Tuesday, June 17, 2008
A brief defense of M. Night Shyamalan
M. Night Shyamalan seems someone whom the critical establishment greatly enjoys assaulting, following some hostile (but still bovine) herd instinct. His newest film, The Happening (official site here), actually is managing to acquire a lower rating than Lady in the Water on Rotten Tomatoes, which is rather surprising, as it's the far more straightforward film, less likely to be punished for its ambitions. Granted, he makes it somewhat easy on his detractors; he's hopelessly earnest, at times embarrassingly unsubtle, and certainly doesn't appear to be able to direct actors very well - the performances in his current film being particulary weak. That aside, there are strikingly original moments in all his films, unsettling visual tableaux that have both an immediate and lasting impact.
In The Happening, these take on a more misanthropic cast than in any of his previous films - for instance, when a carload of protagonists turn down a suburban street to discover that a crew of landscapers have hanged themselves from the trees, or when - in the film's most striking moment - a suicidal man sets a large power mower running and then lies down in front of it, waiting passively as we watch from a distance for the blood to spray, which it does. The film - most people know this, I think - deals with an event that threatens to decimate humanity, with people killing themselves left-and-right, for reasons that we at first do not understand, but which will ultimately be connected to the environment. One particularly bloody image - the lawnmower guy, I believe - is followed by a shot of a real estate sign with the words "You Deserve It" writ large, suggesting that in his own New Agey environmentalist way, Shyamalan has quite the hate-on for certain segments of the population (in his previous film, his loathing seemed mostly restricted to movie critics). It's interesting to see him indulge his dark side; this is easily his darkest film since The Sixth Sense, though its nowhere as effective.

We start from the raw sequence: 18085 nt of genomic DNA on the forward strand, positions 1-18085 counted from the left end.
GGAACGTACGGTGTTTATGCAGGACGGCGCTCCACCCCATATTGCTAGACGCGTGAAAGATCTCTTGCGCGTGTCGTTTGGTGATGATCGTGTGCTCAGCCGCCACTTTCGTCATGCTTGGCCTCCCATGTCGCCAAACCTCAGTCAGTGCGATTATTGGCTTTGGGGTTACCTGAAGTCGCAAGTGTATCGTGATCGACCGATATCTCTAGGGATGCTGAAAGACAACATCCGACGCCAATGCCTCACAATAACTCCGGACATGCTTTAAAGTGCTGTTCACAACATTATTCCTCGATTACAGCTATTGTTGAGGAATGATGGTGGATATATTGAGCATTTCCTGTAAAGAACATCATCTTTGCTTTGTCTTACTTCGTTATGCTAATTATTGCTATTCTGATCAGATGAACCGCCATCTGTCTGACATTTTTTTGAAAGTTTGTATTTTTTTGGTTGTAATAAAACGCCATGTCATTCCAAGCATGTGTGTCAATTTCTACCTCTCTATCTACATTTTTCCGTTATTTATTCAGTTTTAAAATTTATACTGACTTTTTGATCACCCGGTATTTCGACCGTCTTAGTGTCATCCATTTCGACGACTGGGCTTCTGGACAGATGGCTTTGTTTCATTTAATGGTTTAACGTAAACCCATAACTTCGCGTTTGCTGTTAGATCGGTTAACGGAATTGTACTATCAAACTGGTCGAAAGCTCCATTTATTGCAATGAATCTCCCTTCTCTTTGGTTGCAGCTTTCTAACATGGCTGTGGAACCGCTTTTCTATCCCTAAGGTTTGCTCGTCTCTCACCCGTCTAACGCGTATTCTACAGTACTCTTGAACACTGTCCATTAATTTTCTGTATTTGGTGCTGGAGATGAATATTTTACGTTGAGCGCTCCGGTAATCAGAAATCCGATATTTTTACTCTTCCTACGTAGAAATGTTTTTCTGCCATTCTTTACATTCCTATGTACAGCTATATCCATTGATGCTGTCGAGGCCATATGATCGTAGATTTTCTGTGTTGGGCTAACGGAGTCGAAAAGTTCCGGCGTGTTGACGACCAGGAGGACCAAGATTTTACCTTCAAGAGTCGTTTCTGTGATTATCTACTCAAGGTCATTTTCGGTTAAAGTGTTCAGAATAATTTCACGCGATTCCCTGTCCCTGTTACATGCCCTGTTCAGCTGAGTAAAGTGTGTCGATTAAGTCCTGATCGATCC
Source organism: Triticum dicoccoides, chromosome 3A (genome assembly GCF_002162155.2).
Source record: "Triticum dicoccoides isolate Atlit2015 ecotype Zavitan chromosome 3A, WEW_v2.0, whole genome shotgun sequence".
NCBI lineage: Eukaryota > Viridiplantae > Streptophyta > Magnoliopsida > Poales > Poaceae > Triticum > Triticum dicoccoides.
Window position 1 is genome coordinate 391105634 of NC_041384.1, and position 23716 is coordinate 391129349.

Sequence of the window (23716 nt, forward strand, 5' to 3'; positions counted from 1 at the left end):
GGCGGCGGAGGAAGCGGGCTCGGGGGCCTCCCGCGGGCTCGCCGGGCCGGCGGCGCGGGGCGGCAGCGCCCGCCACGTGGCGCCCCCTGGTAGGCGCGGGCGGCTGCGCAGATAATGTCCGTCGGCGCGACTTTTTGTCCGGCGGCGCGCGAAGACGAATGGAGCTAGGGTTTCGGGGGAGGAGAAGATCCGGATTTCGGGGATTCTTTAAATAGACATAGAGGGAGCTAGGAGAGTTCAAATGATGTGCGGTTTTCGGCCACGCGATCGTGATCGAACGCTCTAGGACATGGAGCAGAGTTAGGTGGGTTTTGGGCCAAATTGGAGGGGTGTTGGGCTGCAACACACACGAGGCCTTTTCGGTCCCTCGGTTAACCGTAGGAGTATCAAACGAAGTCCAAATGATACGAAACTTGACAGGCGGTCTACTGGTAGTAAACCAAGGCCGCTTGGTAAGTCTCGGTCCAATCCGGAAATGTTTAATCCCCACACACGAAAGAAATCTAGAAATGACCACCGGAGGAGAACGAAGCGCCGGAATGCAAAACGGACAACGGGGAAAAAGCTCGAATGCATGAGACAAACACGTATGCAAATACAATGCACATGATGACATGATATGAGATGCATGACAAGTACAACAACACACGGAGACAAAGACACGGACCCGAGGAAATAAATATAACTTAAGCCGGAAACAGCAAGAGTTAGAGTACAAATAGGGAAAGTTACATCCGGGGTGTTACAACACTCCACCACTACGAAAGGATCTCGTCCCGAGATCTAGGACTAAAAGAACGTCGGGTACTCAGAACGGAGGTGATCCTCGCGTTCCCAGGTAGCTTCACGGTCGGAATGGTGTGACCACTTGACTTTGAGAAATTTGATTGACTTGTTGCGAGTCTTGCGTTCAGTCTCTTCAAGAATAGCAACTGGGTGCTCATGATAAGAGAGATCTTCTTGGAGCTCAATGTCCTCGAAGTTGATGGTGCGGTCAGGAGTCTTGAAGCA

The Happening is not a great film, by far - it offers a simple in-group/ out-group moralizing message, that either you get on the side of the good guys or suffer a horrible fate - but it touches on very real paranoias, from the disintegration of the family (yep) to worries about bee disappearnces and a general sense that we have done great damage to the environment and must soon pay the cost. It's relevant, fairly creative, and sincere, and manages to have some genuinely unsettling, even upsetting, moments. I can't help but think - in an year where a morally bankrupt, smarmily cute, pandering FX-fest like Iron Man is a box office leader - that Shyamalan is being hated for exactly the things I like about him.